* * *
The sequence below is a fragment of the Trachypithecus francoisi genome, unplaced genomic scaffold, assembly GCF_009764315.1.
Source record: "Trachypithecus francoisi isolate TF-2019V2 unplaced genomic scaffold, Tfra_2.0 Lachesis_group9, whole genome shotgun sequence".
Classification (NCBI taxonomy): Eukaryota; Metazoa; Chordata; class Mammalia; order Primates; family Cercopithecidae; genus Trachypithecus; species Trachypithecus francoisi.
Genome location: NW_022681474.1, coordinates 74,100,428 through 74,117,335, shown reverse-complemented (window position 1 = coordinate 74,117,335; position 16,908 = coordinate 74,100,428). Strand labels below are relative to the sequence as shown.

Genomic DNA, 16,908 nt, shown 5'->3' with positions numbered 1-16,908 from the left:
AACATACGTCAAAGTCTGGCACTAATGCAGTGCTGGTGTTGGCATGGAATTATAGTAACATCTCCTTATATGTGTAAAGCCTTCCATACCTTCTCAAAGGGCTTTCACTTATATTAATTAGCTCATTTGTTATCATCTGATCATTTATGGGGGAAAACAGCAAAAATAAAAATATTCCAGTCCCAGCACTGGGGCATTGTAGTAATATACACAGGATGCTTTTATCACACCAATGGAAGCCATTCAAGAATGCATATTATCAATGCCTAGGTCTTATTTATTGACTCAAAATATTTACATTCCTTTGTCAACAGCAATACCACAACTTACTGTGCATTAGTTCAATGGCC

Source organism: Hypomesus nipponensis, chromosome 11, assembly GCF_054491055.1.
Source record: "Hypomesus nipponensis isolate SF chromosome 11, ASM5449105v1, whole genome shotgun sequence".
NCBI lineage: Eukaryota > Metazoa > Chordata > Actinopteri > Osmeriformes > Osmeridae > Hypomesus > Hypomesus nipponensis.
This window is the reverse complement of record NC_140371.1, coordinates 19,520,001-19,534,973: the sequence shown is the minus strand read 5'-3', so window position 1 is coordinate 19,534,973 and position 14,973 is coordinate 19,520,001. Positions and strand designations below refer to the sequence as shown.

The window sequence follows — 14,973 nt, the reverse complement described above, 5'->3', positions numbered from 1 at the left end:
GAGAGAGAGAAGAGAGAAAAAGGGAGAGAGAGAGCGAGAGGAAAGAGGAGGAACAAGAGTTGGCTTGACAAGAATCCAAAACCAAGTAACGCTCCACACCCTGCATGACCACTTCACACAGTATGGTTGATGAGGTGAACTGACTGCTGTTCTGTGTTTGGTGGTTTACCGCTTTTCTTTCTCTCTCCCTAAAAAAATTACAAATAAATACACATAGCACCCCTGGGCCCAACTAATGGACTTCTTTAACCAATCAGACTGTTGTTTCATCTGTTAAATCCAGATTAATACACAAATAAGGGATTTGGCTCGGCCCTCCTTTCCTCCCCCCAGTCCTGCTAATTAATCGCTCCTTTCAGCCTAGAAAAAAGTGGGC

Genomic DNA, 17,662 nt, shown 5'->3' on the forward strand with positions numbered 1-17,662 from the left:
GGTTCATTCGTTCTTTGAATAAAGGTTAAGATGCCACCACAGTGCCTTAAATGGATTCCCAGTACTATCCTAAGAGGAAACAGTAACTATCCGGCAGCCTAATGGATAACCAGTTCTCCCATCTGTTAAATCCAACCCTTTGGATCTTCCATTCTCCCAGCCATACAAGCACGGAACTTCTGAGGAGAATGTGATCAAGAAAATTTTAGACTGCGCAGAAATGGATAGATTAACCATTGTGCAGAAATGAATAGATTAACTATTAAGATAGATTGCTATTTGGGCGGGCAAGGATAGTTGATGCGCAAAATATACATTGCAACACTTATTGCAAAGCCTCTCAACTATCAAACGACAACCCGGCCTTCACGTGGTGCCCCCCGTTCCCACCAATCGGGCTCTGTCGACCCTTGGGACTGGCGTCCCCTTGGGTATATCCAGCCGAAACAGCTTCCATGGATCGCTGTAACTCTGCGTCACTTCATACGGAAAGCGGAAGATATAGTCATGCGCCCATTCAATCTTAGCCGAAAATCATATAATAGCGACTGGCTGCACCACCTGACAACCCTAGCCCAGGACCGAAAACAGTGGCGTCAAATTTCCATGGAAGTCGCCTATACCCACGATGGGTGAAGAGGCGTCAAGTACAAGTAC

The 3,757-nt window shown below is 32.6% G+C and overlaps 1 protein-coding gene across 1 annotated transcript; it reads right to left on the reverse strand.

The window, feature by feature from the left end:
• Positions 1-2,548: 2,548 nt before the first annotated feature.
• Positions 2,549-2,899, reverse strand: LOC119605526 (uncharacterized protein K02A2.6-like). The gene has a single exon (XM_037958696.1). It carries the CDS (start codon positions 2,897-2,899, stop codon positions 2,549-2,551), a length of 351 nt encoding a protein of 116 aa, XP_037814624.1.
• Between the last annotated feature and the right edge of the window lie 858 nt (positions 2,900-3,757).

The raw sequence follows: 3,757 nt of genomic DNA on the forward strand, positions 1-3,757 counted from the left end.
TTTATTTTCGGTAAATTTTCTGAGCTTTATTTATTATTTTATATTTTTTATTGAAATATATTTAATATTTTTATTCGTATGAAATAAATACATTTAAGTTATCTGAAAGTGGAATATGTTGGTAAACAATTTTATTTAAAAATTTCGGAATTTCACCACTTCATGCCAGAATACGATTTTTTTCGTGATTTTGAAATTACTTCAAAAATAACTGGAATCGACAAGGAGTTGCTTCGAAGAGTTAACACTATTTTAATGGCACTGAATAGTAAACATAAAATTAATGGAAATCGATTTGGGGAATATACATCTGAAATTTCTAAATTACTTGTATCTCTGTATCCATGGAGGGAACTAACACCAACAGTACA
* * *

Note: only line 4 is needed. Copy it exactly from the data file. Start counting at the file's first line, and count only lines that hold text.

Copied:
Genome location: NW_022681474.1, coordinates 74,100,428 through 74,117,335, shown reverse-complemented (window position 1 = coordinate 74,117,335; position 16,908 = coordinate 74,100,428). Strand labels below are relative to the sequence as shown.